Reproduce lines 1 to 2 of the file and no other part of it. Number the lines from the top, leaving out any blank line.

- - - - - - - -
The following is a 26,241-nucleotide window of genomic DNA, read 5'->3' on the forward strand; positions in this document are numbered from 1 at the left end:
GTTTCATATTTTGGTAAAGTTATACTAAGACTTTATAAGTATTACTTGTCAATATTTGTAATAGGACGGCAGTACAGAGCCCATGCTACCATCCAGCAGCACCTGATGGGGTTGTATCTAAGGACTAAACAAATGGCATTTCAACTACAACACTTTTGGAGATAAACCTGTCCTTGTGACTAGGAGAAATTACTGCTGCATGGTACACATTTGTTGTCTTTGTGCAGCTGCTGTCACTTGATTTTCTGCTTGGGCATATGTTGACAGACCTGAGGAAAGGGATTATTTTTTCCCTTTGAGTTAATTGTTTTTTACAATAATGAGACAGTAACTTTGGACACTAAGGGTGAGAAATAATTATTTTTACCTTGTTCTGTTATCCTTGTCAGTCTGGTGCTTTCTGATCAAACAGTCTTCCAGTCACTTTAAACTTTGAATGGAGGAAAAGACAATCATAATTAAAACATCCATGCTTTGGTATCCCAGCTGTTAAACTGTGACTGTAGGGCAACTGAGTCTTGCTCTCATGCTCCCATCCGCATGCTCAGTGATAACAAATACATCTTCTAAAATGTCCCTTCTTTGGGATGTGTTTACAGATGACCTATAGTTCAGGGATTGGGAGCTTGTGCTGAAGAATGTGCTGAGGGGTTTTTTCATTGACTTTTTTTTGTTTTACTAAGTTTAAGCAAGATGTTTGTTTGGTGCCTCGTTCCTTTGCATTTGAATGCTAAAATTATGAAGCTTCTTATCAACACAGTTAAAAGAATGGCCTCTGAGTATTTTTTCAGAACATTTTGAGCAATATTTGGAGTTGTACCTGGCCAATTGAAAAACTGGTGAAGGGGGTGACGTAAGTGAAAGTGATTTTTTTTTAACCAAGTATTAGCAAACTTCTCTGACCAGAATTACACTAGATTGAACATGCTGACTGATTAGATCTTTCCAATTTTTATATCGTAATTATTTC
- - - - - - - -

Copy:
The following is a 26,241-nucleotide window of genomic DNA, read 5'->3' on the forward strand; positions in this document are numbered from 1 at the left end:
GTTTCATATTTTGGTAAAGTTATACTAAGACTTTATAAGTATTACTTGTCAATATTTGTAATAGGACGGCAGTACAGAGCCCATGCTACCATCCAGCAGCACCTGATGGGGTTGTATCTAAGGACTAAACAAATGGCATTTCAACTACAACACTTTTGGAGATAAACCTGTCCTTGTGACTAGGAGAAATTACTGCTGCATGGTACACATTTGTTGTCTTTGTGCAGCTGCTGTCACTTGATTTTCTGCTTGGGCATATGTTGACAGACCTGAGGAAAGGGATTATTTTTTCCCTTTGAGTTAATTGTTTTTTACAATAATGAGACAGTAACTTTGGACACTAAGGGTGAGAAATAATTATTTTTACCTTGTTCTGTTATCCTTGTCAGTCTGGTGCTTTCTGATCAAACAGTCTTCCAGTCACTTTAAACTTTGAATGGAGGAAAAGACAATCATAATTAAAACATCCATGCTTTGGTATCCCAGCTGTTAAACTGTGACTGTAGGGCAACTGAGTCTTGCTCTCATGCTCCCATCCGCATGCTCAGTGATAACAAATACATCTTCTAAAATGTCCCTTCTTTGGGATGTGTTTACAGATGACCTATAGTTCAGGGATTGGGAGCTTGTGCTGAAGAATGTGCTGAGGGGTTTTTTCATTGACTTTTTTTTGTTTTACTAAGTTTAAGCAAGATGTTTGTTTGGTGCCTCGTTCCTTTGCATTTGAATGCTAAAATTATGAAGCTTCTTATCAACACAGTTAAAAGAATGGCCTCTGAGTATTTTTTCAGAACATTTTGAGCAATATTTGGAGTTGTACCTGGCCAATTGAAAAACTGGTGAAGGGGGTGACGTAAGTGAAAGTGATTTTTTTTTAACCAAGTATTAGCAAACTTCTCTGACCAGAATTACACTAGATTGAACATGCTGACTGATTAGATCTTTCCAATTTTTATATCGTAATTATTTC